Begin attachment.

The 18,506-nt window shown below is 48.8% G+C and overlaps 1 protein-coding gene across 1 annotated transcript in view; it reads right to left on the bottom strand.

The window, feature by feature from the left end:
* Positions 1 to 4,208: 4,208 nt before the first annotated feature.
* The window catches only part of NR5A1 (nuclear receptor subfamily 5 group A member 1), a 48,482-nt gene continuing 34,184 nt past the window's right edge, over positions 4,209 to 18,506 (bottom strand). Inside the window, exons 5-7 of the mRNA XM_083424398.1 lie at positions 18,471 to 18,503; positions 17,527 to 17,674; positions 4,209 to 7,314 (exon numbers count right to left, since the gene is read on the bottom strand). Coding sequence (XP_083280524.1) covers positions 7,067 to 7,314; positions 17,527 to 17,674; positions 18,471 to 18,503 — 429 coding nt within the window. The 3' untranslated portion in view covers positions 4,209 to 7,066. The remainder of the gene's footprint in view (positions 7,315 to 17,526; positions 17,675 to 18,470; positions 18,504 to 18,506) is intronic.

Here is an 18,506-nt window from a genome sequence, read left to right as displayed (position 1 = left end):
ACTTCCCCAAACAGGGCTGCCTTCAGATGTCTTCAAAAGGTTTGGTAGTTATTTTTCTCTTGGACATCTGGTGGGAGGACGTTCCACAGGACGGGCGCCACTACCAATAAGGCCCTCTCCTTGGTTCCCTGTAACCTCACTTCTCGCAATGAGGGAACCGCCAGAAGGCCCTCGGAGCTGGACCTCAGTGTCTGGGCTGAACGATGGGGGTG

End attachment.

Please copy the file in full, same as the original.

The 18,506-nt window shown below is 48.8% G+C and overlaps 1 protein-coding gene across 1 annotated transcript in view; it reads right to left on the bottom strand.

The window, feature by feature from the left end:
* Positions 1 to 4,208: 4,208 nt before the first annotated feature.
* The window catches only part of NR5A1 (nuclear receptor subfamily 5 group A member 1), a 48,482-nt gene continuing 34,184 nt past the window's right edge, over positions 4,209 to 18,506 (bottom strand). Inside the window, exons 5-7 of the mRNA XM_083424398.1 lie at positions 18,471 to 18,503; positions 17,527 to 17,674; positions 4,209 to 7,314 (exon numbers count right to left, since the gene is read on the bottom strand). Coding sequence (XP_083280524.1) covers positions 7,067 to 7,314; positions 17,527 to 17,674; positions 18,471 to 18,503 — 429 coding nt within the window. The 3' untranslated portion in view covers positions 4,209 to 7,066. The remainder of the gene's footprint in view (positions 7,315 to 17,526; positions 17,675 to 18,470; positions 18,504 to 18,506) is intronic.

Here is an 18,506-nt window from a genome sequence, read left to right as displayed (position 1 = left end):
ACTTCCCCAAACAGGGCTGCCTTCAGATGTCTTCAAAAGGTTTGGTAGTTATTTTTCTCTTGGACATCTGGTGGGAGGACGTTCCACAGGACGGGCGCCACTACCAATAAGGCCCTCTCCTTGGTTCCCTGTAACCTCACTTCTCGCAATGAGGGAACCGCCAGAAGGCCCTCGGAGCTGGACCTCAGTGTCTGGGCTGAACGATGGGGGTG